I don’t watch Portlandia all that often but this sketch is so real to me I feel like I’m praying when I watch it. Do you ever fantasize about a clean slate? As someone whose entire life — and career — has been played out on the internet for people to see and dissect, I think about the ghosts of my past selves all the time. It’s so easy to just click through your abandoned LJ archives or dead blogspot and instantaneously become paralyzed with shame and embarrassment for your past self. It’s particularly horrifying when you try to be a kind of social activist — because others will, with one thousand percent likelihood, be keeping check on you and keeping receipts of crap you said seven years ago on the Internet and they won’t hesitate to use it against you. It’s a thing — anything you say can and will be used against you in the court of the Blog. Nothing is forgotten on the internet, not when you have Archive.org and screenshot capability. It’s horrifying, for the most part. Would you pull the same stunts you did six years ago? God, I hope not. I hope it’s so obvious that you’ve grown that it seems ridiculous now. But if you’re not willing to take the risk? You can always turn down. All the way down.
Internet culture is cool because we learn constantly about all things, but time is essentially obliterated on the WWW. Things you wrote years ago could still be linked to today and twenty years from now and it’s not hidden away in a library. And while this fosters an undying appetite for the New Now, for more knowledge, all the time, about everything (shoutout to the k-hole of obscure youtube surfing and hours of Ted Talks) it has obvious flaws as well. Your growth is in public, and therefore up for discussion. I think maybe it would be cool to intentionally slow down the black hole of content consumption. But perhaps that is bourgeois of me to hope for — but it could also be me being just dead tired from all the requirements of being a “visible” content creator. I am often tired of the expectations of constantly connecting.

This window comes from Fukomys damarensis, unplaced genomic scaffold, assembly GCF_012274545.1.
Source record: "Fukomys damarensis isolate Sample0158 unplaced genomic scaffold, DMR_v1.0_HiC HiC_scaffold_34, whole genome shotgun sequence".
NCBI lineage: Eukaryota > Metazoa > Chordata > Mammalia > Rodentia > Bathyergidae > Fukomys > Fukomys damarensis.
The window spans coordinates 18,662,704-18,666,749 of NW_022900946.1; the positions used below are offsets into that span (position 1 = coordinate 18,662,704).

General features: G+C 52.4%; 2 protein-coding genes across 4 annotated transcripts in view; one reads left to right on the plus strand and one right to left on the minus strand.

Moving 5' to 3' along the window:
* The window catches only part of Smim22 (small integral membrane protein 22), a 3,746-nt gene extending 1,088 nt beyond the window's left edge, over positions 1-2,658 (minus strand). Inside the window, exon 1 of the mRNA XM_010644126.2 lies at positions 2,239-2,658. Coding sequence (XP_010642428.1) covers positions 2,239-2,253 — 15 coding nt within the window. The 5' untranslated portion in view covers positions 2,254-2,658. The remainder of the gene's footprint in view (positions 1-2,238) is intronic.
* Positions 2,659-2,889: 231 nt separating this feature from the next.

I hate the idea of privatization of cyberspace, but I’m also really exhausted by the content treadmill most of those in my generation find ourselves on. Even our heroes with our dream jobs admit the content treadmill is faster than ever. I would even say that’s the overwhelming sentiment. The Onion is capitalizing upon that public feeling with their response to Listicles — Clickholes. Where Buzzfeed and other newcomers have made serious bank in both the literal sense and the capital one, where there is massive success there is also massive backlash. We love to love and share, but we love to share and hate just as much. I’ve no doubt that Clickholes is going to kill the game. Satire is as strong as the authentic, after all. In this day and age? Where we are still making normcore jokes even after the revelation it all stemmed from a “post-ironic” movement? You can’t tell me satire isn’t as real as real. Sometimes, it’s even realer. I mean — raise your hands if you’ve ever gotten into or witnessed Instagram relationship drama. “She liked my post even though we broke up last week. What does this mean?!”
It means we all probably need to log off. (Says the girl writing a blog post on social capital suicide, while checking her Instagram for likes….)